By Sara Constantakis (editor), (forward by) Anne Devereaux Jordan
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Additional resources for Novels for Students: Presenting Analysis, Context, and Criticism on Commonly Studied Novels Volume 35
Wilson, 1943) he declared that 3 5 ( c) 2011 Cengage L earning. All Rights Reserved. ’’ If I dwell long on Howard Fast’s youth, this is not only because it formed him as a novelist, but also because his young life represents the American Dream writ large. It is only later that we see how the dream—temporarily—turned into a nightmare for this gifted author who, as a young man, raised himself out of the ghetto by his writing, and lived his life with the same passionate commitment that he brought to his historical novels.
His father, Barney, arriving in New York in 1878 aged nine, was given the surname Fast from his hometown of Fastov in the Ukraine. His Lithuanian-Jewish mother, Ida, who came to America via London, died when Howard was eight, leaving Barney with a nineteen-year-old daughter and three young sons. He never remarried. To avoid being tied down as second mother to her three brothers, the daughter soon left home, while the youngest son was farmed out to relatives. Barney, often depressed and either unemployed, on strike, or exhausted from working long hours at poorly-paid physical labour, was never an adequate father to Jerome and Howard, who by the time they were ten and eleven were themselves working outside school hours to help make ends meet.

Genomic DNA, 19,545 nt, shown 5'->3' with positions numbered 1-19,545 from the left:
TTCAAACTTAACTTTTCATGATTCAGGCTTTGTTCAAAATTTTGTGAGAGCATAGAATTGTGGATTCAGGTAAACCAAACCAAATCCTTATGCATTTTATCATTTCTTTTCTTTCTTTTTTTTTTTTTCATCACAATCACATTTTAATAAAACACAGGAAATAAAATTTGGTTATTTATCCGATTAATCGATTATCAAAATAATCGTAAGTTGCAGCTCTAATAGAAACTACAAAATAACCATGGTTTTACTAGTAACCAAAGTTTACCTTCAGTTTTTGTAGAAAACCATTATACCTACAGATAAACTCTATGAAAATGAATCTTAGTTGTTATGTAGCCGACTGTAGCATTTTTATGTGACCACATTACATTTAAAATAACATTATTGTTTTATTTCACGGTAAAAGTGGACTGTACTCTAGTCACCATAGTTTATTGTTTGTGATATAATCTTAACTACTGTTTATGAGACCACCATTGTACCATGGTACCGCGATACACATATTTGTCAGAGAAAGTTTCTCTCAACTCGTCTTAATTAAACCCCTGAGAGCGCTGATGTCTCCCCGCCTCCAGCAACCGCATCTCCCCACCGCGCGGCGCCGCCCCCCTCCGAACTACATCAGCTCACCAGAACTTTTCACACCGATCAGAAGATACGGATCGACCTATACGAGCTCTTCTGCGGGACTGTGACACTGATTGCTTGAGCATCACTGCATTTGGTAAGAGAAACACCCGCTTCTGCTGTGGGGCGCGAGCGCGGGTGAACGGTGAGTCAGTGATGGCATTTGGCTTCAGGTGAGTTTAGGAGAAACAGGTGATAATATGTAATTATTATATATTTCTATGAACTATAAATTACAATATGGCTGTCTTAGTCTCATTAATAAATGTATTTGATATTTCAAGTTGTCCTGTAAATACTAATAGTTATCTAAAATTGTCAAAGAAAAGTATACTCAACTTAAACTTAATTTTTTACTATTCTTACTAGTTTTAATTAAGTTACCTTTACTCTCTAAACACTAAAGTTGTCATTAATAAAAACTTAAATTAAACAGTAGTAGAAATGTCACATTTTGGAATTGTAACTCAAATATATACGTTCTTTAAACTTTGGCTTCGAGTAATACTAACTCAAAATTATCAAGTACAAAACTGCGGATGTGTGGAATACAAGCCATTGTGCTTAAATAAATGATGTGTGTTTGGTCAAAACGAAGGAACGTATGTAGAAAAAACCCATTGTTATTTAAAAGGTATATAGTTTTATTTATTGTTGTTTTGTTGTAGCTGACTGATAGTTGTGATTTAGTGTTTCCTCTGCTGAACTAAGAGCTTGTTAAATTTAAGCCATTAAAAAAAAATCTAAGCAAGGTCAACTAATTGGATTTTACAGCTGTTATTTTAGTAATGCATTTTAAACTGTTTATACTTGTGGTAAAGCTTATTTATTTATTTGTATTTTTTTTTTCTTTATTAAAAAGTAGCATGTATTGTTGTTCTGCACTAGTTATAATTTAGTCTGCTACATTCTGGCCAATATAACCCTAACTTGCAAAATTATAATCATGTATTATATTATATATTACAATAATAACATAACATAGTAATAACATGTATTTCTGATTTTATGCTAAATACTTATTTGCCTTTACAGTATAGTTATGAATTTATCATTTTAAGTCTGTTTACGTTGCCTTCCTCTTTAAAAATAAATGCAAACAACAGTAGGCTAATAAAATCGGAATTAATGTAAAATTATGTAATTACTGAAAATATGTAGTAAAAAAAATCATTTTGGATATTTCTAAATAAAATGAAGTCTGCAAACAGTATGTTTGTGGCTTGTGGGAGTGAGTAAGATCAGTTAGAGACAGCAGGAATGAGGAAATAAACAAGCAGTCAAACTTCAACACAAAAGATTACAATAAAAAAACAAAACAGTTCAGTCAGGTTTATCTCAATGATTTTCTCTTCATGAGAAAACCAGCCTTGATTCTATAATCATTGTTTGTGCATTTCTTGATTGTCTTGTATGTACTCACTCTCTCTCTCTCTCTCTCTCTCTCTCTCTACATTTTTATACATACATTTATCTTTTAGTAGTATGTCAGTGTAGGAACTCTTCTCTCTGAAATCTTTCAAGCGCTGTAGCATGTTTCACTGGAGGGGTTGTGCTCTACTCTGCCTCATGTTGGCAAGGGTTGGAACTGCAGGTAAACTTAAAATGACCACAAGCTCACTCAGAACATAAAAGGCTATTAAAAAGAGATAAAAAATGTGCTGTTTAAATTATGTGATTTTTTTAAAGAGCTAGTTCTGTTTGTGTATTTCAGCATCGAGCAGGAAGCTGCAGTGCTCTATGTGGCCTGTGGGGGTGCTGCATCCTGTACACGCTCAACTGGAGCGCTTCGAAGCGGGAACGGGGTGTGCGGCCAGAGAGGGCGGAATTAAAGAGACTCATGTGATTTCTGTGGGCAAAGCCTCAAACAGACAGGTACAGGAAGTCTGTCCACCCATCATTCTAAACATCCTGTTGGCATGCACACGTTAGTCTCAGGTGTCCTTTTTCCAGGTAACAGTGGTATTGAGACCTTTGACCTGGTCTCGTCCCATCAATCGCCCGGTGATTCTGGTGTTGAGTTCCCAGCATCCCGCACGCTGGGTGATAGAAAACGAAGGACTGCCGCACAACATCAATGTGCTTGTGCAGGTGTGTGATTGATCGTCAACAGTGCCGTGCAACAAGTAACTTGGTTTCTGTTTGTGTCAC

In two minutes, my father could lead any argument or discussion around to being a principle. So he said grace glaring across the table at the imaginary point where he placed God, and I always felt that God had the worst of it. My father couldn’t just begin a meal with something direct and ordinary, like ‘‘Thank Thee, O Lord, for Thy daily bread and the fruit of the harvest,’’ Oh, no—no, he had to embellish it. If there was no guest at the meal. God was always present, and tonight my father said sternly: 2 4 ‘‘We thank Thee, O Lord, for the bread we eat, but we are also conscious of seed we have planted, of the hands that guided the plow and the back bent in toil.